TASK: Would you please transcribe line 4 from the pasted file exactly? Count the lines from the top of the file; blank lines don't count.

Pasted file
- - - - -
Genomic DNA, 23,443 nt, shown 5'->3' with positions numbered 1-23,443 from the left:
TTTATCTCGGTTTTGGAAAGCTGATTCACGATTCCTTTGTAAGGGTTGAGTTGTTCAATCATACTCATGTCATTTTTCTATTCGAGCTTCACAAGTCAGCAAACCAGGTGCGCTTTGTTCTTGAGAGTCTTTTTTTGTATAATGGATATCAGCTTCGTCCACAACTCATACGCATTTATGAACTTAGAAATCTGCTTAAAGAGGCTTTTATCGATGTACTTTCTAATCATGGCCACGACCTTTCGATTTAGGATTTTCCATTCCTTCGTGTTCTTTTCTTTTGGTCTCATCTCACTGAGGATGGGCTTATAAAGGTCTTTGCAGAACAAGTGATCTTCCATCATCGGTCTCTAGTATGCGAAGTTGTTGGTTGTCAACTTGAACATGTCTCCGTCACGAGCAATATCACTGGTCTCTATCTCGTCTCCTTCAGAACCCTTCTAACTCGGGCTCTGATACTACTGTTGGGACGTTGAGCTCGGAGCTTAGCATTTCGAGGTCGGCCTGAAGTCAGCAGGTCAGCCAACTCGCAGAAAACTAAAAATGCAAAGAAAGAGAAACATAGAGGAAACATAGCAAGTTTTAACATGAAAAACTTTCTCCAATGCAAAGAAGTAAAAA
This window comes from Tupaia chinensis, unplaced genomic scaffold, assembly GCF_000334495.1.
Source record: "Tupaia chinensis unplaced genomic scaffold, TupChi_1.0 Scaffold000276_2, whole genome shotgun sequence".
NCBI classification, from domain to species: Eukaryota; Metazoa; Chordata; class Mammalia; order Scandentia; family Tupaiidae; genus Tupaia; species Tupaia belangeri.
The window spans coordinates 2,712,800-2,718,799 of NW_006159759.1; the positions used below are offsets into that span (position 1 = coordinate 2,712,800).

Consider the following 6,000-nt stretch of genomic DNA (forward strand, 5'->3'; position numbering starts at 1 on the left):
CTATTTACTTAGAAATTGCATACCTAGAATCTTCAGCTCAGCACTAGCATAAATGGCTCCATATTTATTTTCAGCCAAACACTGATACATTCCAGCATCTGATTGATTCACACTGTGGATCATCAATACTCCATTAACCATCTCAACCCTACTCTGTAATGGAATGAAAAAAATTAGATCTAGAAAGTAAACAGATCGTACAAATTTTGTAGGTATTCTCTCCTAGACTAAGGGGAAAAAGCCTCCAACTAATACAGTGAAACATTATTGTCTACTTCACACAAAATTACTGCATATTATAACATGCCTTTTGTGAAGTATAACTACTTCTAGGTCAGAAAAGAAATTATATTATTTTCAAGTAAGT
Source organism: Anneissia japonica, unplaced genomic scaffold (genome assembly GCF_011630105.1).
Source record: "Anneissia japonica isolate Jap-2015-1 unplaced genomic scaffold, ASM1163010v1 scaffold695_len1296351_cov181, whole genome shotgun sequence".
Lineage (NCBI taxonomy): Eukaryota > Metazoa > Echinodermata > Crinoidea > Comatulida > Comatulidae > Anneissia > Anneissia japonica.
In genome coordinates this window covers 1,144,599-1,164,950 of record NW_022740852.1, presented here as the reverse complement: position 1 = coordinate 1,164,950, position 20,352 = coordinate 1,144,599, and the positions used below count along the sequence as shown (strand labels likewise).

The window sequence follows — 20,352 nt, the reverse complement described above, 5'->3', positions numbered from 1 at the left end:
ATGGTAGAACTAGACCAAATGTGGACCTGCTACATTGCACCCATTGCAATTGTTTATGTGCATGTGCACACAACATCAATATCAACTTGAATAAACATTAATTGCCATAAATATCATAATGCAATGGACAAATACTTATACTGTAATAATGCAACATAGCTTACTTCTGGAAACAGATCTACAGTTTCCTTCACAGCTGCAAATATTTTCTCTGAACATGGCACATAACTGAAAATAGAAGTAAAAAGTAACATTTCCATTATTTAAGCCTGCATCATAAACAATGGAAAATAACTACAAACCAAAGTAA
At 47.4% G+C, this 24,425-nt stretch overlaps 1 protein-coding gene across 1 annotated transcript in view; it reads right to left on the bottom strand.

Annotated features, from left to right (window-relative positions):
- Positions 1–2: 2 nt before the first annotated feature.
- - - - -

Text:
Source record: "Tupaia chinensis unplaced genomic scaffold, TupChi_1.0 Scaffold000276_2, whole genome shotgun sequence".